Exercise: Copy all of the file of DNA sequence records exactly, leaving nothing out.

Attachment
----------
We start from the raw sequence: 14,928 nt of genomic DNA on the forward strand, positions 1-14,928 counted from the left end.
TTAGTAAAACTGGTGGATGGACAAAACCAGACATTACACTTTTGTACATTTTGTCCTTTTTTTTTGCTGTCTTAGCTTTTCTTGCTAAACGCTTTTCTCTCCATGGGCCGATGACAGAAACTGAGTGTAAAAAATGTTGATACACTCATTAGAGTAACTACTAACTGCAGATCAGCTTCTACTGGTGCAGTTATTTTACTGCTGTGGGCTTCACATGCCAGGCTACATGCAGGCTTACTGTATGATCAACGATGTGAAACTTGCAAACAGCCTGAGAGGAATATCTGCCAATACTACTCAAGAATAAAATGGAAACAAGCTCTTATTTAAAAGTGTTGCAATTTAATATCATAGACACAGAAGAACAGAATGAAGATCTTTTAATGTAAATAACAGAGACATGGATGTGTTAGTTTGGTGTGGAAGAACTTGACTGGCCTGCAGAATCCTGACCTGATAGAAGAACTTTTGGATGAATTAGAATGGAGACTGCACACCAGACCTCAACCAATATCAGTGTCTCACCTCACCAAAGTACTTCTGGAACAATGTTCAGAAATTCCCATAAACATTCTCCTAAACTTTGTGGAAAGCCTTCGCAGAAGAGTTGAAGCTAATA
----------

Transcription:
We start from the raw sequence: 14,928 nt of genomic DNA on the forward strand, positions 1-14,928 counted from the left end.
TTAGTAAAACTGGTGGATGGACAAAACCAGACATTACACTTTTGTACATTTTGTCCTTTTTTTTTGCTGTCTTAGCTTTTCTTGCTAAACGCTTTTCTCTCCATGGGCCGATGACAGAAACTGAGTGTAAAAAATGTTGATACACTCATTAGAGTAACTACTAACTGCAGATCAGCTTCTACTGGTGCAGTTATTTTACTGCTGTGGGCTTCACATGCCAGGCTACATGCAGGCTTACTGTATGATCAACGATGTGAAACTTGCAAACAGCCTGAGAGGAATATCTGCCAATACTACTCAAGAATAAAATGGAAACAAGCTCTTATTTAAAAGTGTTGCAATTTAATATCATAGACACAGAAGAACAGAATGAAGATCTTTTAATGTAAATAACAGAGACATGGATGTGTTAGTTTGGTGTGGAAGAACTTGACTGGCCTGCAGAATCCTGACCTGATAGAAGAACTTTTGGATGAATTAGAATGGAGACTGCACACCAGACCTCAACCAATATCAGTGTCTCACCTCACCAAAGTACTTCTGGAACAATGTTCAGAAATTCCCATAAACATTCTCCTAAACTTTGTGGAAAGCCTTCGCAGAAGAGTTGAAGCTAATA